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Melfort, Saskatchewan, Canada
I am a lawyer in Melfort, Saskatchewan, Canada who enjoys reading, especially mysteries. Since 2000 I have been writing personal book reviews. This blog includes my reviews, information on and interviews with authors and descriptions of mystery bookstores I have visited. I strive to review all Saskatchewan mysteries. Other Canadian mysteries are listed under the Rest of Canada. As a lawyer I am always interested in legal mysteries. I have a separate page for legal mysteries. Occasionally my reviews of legal mysteries comment on the legal reality of the mystery. You can follow the progression of my favourite authors with up to 15 reviews. Each year I select my favourites in "Bill's Best of ----". As well as current reviews I am posting reviews from 2000 to 2011. Below my most recent couple of posts are the posts of Saskatchewan mysteries I have reviewed alphabetically by author. If you only want a sentence or two description of the book and my recommendation when deciding whether to read the book look at the bold portion of the review. If you would like to email me the link to my email is on the profile page.

Friday, July 8, 2011

Suggestions for Gail Bowen on losing court cases

In the post below of Questions and Answers with Gail she put a question to me on ideas for losing court cases for her character, Zack Shreeve. I took up the challenge and this post is my answer to her.


I have been considering your question back to me in your answers to my questions. You stated:

I think it would be good for Zack to lose a big case, especially if the case was one readers really wanted him to win and felt he deserved to win.  Any suggestions?

Thank you for the challenge.

Lawyers do not like to think about losing cases. Asking a lawyer to remember cases lost is to bring back painful memories. Reading the question instantly made me reflect on my personal experiences.

Every trial lawyer seeks to have some distance from a client to remain professional and objective but as I stated to students at the College of Law in a lecture I gave concerning my AIDS infected called “Representing the Dead and Dying” lawyers are not and should not be robots.

When you spend the tremendous amount of time with a client required by a major case you develop a special closeness. It is very hard when a client, who you consider credible, testifies and the court finds against them because the judge finds an opposing party the reliable witness.

The situation is compounded if the court does not reject evidence supporting your client but simply accepts evidence supporting the other side.

More directly responding to your question I have a few suggestions for cases Zack could lose.

First, there is a medical negligence action where Zack’s client, a university student, complains of back problems and is x-rayed. The radiologist misses a tumour which grows undetected until it is untreatable. There is strong expert evidence of physician error but at trial there is some expert evidence, accepted by the trial judge, stating it is not clear, that even if detected properly, there could have been successful treatment and the claim is dismissed. During the trial it is learned that the student is dying.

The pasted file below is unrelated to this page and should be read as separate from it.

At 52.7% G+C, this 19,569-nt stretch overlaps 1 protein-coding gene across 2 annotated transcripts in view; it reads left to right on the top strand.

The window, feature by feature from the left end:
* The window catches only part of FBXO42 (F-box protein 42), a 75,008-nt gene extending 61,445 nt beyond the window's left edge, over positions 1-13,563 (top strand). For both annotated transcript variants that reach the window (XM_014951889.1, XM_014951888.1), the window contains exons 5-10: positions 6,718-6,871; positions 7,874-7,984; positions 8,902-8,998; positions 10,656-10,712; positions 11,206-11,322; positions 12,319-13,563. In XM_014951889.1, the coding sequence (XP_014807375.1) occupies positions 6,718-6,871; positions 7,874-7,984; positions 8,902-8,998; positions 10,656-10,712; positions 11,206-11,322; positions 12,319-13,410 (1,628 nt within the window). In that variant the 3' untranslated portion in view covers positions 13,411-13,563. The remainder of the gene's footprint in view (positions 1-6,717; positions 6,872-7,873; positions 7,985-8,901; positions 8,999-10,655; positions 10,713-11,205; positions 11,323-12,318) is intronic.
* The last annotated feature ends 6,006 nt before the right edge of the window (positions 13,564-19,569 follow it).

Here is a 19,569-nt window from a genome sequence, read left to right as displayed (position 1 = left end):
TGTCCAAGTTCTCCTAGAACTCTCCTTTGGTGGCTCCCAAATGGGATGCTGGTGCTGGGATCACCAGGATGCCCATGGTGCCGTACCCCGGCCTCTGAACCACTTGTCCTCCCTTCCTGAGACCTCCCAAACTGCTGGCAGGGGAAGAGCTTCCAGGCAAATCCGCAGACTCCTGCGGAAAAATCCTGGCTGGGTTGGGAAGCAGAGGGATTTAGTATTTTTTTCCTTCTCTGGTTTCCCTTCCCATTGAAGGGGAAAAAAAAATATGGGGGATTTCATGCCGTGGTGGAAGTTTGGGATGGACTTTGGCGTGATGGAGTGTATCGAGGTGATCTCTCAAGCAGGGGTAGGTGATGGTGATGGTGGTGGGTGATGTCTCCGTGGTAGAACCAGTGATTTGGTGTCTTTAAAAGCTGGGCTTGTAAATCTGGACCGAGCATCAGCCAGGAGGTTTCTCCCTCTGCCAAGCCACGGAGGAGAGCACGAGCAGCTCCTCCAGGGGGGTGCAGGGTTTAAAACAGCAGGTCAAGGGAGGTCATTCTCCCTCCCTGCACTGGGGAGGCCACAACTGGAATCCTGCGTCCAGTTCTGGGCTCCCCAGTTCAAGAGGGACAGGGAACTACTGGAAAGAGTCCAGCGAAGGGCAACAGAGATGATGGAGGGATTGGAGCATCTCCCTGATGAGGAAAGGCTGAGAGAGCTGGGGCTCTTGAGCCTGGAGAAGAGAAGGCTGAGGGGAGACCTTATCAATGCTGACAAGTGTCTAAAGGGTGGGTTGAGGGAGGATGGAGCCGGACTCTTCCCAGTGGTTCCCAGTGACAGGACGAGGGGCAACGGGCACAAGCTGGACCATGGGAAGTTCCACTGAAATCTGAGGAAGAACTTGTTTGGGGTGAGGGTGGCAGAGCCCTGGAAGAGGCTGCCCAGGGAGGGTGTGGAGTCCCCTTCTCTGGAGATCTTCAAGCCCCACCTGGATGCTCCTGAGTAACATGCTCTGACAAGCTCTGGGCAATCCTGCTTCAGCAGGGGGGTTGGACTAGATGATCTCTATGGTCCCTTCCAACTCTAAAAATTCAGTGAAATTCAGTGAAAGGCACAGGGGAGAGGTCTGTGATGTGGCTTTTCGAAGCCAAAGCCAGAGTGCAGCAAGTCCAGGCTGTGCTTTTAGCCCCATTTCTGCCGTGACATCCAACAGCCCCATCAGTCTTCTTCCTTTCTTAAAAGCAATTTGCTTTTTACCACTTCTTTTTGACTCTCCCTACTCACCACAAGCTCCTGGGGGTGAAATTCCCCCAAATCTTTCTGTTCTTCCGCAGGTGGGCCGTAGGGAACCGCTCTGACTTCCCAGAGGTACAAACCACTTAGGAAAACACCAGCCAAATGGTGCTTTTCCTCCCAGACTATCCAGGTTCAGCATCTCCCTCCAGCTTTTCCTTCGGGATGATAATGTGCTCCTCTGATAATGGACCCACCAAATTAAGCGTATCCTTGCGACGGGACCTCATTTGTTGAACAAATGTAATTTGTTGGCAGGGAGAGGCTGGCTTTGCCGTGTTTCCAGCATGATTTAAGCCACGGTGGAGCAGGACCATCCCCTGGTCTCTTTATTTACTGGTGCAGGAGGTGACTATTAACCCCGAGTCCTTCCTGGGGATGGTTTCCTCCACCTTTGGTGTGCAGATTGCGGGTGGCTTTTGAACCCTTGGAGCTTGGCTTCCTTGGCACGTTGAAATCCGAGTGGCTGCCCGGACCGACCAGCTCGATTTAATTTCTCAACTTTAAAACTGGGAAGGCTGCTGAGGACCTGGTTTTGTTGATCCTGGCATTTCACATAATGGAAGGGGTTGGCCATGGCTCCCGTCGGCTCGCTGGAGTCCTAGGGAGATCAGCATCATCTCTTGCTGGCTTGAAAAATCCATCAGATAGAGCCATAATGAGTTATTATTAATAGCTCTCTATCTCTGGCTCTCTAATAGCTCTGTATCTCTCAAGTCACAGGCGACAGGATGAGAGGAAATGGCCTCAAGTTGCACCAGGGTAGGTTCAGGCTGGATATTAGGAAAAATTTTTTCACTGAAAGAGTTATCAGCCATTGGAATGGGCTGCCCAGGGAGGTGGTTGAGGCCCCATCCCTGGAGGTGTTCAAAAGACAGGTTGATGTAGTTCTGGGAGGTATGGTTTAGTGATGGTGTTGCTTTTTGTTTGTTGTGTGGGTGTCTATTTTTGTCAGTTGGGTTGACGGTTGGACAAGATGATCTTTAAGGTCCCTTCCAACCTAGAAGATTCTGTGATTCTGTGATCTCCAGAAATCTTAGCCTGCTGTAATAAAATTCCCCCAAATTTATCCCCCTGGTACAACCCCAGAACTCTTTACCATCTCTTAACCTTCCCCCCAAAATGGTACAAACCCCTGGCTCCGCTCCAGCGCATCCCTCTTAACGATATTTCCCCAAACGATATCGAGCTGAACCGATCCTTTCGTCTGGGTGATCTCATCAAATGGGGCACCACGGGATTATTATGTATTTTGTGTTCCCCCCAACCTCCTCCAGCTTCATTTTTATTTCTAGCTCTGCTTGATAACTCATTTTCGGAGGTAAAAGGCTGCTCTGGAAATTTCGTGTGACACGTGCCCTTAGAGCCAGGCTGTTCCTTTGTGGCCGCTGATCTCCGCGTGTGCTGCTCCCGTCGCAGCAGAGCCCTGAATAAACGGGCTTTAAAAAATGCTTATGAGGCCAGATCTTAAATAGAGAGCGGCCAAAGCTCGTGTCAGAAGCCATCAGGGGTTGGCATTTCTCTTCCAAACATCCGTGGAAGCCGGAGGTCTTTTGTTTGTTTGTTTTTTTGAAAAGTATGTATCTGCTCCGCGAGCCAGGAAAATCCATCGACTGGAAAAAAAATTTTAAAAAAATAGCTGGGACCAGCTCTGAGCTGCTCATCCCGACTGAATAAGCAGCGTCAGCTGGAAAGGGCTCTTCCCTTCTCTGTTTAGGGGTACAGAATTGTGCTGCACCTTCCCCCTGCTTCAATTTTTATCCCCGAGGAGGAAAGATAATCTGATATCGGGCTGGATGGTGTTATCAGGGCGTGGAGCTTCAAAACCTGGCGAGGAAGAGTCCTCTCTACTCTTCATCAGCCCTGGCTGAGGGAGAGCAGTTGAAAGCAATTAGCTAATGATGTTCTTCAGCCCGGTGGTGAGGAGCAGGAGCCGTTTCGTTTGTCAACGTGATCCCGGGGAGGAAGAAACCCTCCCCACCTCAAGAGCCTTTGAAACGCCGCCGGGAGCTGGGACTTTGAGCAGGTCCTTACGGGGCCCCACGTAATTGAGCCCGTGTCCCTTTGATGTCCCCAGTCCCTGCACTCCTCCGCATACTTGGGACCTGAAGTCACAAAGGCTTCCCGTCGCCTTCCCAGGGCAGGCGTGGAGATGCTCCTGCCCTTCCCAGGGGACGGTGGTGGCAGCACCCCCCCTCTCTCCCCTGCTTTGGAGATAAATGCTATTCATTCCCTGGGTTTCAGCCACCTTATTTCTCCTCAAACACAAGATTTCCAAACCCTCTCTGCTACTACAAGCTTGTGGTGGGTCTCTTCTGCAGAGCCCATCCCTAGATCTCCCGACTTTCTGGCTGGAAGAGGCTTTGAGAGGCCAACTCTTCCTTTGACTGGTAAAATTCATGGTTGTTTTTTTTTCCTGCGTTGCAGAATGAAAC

Second, a different scenario would involve Zack being asked to be a special prosecutor in a criminal case because of a conflict of interest for Public Prosecutions as the victim is a prosecutor. The case is a charge of assault arising from a confrontation in a bar provoked by the accused who is larger and younger than the victim. The evidence is overwhelming that the accused struck the victim repeatedly. The accused is the only witness to claim the victim made a threatening gesture towards him before he hit the accused. Opposing Zack is a young lawyer conducting her first jury trial. To the shock of all the accused is acquitted. The next day Zack, though not allowed to question the jury about their deliberations, runs into a juror while shopping who tells him the jury knew it was the young lawyer’s first jury trial and decided to acquit to give her a good start to her career. (Lest you think it incredible I read that John Diefenbaker won his first jury trial about 1920 for this reason.)

Thirdly, a mother has custody of a child with the father having lots of access since they live in the same city. The father hires Zack to seek custody when the mother proposes to move to South America with the child to pursue a new relationship. The child does not want to leave father, school, friends and other family members. Limited family finances mean he would see his father once a year but no one else in the family. The stepfather has a history of short term relationships. The trial judge leaves custody with the mother concluding she should be able to live with the child where she chooses to make her residence. On appeal the Court of Appeal and the Supreme Court of Canada uphold the decision. (A variation of these facts and decision was an actual case out of Saskatchewan.)

Devastating for Zack but a reality for lawyers would be to have him lose all three cases in a row.

If any more good losing case ideas come to mind I will send them to you.

Thanks for your answers. They were great responses.

Best wishes.

Bill Selnes

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